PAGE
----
Censorship to protect the sensitivities of adults is ridiculous, patronising and makes a mockery of our democracy where adults are considered sensible enough to vote, marry and produce children, but not sensible enough to watch a movie or read a book!
These questions turn up repeatedly because we have arrived at some kind of a consensus that something that is offensive ought to be banned. The contemporary roots of this arose with Salman Rushdie’s Satanic Verses, which the Rajiv Gandhi government banned. India was the first country to ban the book! That opened the floodgates for everyone to claim to be offended and get the offending movie or book banned. Since India has hundreds of communities, it is normal for each of them to want to claim the same ‘privilege’ as others.
Showing thin-skinnedness is also a useful political tactic, as it allows a group to demonstrate their political strength.
Individuals identify with one or more communities, and are understandably more vocal in claiming their own ‘privileges’ than in defending others’ rights. So people will engage in whataboutery and yesbuttery. We can’t blame the people, because they are responding to the incentives our public environment has created.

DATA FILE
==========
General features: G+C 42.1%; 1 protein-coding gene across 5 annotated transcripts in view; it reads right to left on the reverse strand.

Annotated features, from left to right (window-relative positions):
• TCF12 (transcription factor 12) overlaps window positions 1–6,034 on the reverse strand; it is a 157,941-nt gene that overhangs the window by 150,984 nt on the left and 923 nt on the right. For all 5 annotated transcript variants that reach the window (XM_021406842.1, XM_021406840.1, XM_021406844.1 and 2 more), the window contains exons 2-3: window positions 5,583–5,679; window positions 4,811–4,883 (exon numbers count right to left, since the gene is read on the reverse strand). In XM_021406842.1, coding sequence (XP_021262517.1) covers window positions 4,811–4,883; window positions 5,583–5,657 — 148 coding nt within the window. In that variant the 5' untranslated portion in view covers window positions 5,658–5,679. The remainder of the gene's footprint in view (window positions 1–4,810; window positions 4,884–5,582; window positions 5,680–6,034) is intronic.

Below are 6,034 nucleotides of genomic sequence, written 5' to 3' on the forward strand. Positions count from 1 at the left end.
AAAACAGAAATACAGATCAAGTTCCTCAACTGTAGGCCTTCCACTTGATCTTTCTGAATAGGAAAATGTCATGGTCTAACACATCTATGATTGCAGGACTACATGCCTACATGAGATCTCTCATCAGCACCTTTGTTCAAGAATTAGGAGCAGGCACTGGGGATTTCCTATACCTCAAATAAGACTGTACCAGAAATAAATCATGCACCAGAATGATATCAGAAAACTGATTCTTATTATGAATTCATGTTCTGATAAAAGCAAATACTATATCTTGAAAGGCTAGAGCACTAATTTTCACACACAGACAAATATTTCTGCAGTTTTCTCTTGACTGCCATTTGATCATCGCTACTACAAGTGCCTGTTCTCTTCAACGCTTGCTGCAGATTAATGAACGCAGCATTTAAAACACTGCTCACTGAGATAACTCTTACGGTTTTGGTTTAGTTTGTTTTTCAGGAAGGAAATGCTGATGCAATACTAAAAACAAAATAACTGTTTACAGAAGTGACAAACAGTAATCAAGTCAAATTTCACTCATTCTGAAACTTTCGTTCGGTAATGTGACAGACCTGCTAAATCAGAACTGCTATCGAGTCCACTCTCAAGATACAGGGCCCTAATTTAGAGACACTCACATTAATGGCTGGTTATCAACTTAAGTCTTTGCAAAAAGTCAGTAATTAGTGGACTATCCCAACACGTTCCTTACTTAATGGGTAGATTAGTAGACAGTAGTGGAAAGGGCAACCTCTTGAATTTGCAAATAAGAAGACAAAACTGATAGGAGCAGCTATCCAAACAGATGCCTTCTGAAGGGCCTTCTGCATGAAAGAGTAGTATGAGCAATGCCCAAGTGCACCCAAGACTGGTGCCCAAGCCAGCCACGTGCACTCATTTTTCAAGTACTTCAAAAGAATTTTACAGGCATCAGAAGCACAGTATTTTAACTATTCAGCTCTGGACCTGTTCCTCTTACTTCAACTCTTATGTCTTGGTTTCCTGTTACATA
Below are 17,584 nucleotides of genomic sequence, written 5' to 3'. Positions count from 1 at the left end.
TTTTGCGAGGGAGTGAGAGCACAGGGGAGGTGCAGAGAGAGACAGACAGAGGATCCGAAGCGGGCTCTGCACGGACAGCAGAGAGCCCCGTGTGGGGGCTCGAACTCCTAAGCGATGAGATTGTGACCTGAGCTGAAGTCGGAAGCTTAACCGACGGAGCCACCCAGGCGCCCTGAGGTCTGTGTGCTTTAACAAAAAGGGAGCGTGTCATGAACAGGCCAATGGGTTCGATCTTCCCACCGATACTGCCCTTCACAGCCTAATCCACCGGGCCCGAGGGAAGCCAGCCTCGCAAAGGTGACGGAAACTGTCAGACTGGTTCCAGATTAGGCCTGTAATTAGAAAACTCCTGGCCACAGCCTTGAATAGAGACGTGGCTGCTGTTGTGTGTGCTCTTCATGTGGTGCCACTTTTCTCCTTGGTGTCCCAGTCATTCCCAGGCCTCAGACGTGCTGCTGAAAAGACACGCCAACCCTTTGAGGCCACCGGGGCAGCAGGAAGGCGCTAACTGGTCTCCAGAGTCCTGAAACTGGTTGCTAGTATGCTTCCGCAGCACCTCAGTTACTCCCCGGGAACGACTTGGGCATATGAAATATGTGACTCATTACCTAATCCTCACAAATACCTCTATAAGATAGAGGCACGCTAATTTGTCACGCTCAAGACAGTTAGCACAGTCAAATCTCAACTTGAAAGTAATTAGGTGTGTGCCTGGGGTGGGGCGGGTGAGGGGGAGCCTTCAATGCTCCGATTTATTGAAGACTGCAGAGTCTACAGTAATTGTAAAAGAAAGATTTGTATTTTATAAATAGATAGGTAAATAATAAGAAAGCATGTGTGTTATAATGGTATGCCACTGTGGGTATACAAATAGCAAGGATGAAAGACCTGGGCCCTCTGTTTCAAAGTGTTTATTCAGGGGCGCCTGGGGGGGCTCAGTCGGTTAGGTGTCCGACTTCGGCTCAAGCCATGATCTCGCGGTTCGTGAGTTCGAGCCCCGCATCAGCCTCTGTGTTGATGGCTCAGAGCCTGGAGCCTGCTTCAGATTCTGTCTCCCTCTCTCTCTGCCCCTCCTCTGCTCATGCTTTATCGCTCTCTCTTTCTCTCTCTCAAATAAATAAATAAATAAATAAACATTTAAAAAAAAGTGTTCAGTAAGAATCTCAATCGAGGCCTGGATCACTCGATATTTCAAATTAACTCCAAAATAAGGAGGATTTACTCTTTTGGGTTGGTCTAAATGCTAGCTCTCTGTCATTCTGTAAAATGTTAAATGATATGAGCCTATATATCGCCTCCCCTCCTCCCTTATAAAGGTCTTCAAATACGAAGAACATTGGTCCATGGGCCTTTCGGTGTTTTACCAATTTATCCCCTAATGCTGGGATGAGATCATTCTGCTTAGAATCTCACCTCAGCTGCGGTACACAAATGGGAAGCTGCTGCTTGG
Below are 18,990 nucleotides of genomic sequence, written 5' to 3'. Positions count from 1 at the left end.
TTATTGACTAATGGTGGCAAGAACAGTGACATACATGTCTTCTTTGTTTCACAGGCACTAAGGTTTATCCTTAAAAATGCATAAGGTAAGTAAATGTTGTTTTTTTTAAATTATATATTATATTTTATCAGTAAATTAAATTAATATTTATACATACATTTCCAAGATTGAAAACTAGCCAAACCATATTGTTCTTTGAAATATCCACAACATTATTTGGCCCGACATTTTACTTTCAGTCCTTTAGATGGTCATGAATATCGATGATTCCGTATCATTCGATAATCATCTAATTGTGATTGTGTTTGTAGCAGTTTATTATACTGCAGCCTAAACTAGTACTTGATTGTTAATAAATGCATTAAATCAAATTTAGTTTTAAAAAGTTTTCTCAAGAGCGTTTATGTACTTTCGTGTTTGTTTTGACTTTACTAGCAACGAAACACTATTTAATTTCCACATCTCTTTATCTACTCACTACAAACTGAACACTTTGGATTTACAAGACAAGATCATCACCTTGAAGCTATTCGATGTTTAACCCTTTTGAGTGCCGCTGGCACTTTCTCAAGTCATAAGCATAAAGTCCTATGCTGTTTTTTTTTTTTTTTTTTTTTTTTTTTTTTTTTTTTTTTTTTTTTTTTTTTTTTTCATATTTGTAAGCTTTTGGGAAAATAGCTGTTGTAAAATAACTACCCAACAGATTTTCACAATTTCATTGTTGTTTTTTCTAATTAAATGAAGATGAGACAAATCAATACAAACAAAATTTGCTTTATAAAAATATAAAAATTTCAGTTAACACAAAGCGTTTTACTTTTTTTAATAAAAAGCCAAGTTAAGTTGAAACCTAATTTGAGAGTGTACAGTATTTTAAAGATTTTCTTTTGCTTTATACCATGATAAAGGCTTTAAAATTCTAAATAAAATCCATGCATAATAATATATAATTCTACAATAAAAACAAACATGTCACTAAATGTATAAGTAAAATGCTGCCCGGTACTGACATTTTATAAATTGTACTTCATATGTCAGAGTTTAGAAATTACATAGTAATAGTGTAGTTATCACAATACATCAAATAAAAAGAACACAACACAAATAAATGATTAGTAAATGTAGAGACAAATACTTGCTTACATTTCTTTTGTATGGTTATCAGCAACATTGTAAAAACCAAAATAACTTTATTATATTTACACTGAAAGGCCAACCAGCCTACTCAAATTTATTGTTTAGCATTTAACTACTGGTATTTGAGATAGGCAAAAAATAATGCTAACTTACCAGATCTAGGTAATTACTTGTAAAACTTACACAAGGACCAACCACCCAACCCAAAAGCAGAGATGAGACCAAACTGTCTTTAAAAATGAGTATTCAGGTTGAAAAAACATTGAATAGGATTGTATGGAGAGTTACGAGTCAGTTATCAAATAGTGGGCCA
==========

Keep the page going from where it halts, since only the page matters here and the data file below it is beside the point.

The way out is simply to adhere to the view that nobody’s sensitivities are worthy of protection. I think many of the films, lyrics and songs are in very poor taste, and hence I avoid them. People have the right to change the channel! If people don’t turn up to watch Honey Singh’s shows, I’m sure he’ll change his tunes (or lyrics). People who are offended by Doniger, Rushdie or Socrates don’t have to read them.
4. Many of the ‘hate speech’ laws are a legacy of colonial times when it was deemed necessary to have them to control an essentially “esxcitable”, diverese race. How are these relevant today?
Yes, hate speech laws in the West derive from their colonial excesses, racism, slavery, and of course, the great crimes during the Second World War. We did not have these in India. Our problem is communal, caste and ethnic conflict which is not quite the same thing.
We need not control hate speech. But there is a case to punish incitement to violence based on hatred (or for that matter, any other reason).
5. How much merit is there to the movement for a complete libertarian state where speech is truly free? Is it even possible?